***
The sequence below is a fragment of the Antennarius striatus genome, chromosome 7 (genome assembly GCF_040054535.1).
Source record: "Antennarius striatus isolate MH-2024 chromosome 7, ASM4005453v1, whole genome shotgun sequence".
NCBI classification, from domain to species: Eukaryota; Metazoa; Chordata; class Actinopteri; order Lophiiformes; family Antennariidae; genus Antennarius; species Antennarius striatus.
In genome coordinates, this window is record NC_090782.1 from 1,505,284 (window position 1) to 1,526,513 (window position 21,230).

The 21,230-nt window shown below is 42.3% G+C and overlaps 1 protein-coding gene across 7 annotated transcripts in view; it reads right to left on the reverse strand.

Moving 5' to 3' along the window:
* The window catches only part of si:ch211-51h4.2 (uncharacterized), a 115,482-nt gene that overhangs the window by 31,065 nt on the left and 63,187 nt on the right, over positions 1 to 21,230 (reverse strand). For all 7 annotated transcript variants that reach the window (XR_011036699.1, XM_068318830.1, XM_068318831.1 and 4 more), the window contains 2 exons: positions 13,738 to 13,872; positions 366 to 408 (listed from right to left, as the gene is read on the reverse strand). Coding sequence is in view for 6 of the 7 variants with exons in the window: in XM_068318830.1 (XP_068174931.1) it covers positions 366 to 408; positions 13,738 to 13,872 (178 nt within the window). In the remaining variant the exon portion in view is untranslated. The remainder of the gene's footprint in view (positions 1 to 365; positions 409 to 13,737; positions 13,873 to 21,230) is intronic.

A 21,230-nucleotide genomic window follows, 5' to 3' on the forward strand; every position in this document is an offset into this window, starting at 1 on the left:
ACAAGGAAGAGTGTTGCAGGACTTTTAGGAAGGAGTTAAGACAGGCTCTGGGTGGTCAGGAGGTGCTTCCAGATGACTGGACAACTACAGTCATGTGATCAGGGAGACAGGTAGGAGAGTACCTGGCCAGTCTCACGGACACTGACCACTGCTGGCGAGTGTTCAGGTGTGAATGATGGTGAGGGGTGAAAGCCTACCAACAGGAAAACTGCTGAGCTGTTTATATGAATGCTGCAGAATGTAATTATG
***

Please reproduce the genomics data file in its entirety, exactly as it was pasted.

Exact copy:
The sequence below is a fragment of the Antennarius striatus genome, chromosome 7 (genome assembly GCF_040054535.1).
Source record: "Antennarius striatus isolate MH-2024 chromosome 7, ASM4005453v1, whole genome shotgun sequence".
NCBI classification, from domain to species: Eukaryota; Metazoa; Chordata; class Actinopteri; order Lophiiformes; family Antennariidae; genus Antennarius; species Antennarius striatus.
In genome coordinates, this window is record NC_090782.1 from 1,505,284 (window position 1) to 1,526,513 (window position 21,230).

The 21,230-nt window shown below is 42.3% G+C and overlaps 1 protein-coding gene across 7 annotated transcripts in view; it reads right to left on the reverse strand.

Moving 5' to 3' along the window:
* The window catches only part of si:ch211-51h4.2 (uncharacterized), a 115,482-nt gene that overhangs the window by 31,065 nt on the left and 63,187 nt on the right, over positions 1 to 21,230 (reverse strand). For all 7 annotated transcript variants that reach the window (XR_011036699.1, XM_068318830.1, XM_068318831.1 and 4 more), the window contains 2 exons: positions 13,738 to 13,872; positions 366 to 408 (listed from right to left, as the gene is read on the reverse strand). Coding sequence is in view for 6 of the 7 variants with exons in the window: in XM_068318830.1 (XP_068174931.1) it covers positions 366 to 408; positions 13,738 to 13,872 (178 nt within the window). In the remaining variant the exon portion in view is untranslated. The remainder of the gene's footprint in view (positions 1 to 365; positions 409 to 13,737; positions 13,873 to 21,230) is intronic.

A 21,230-nucleotide genomic window follows, 5' to 3' on the forward strand; every position in this document is an offset into this window, starting at 1 on the left:
ACAAGGAAGAGTGTTGCAGGACTTTTAGGAAGGAGTTAAGACAGGCTCTGGGTGGTCAGGAGGTGCTTCCAGATGACTGGACAACTACAGTCATGTGATCAGGGAGACAGGTAGGAGAGTACCTGGCCAGTCTCACGGACACTGACCACTGCTGGCGAGTGTTCAGGTGTGAATGATGGTGAGGGGTGAAAGCCTACCAACAGGAAAACTGCTGAGCTGTTTATATGAATGCTGCAGAATGTAATTATG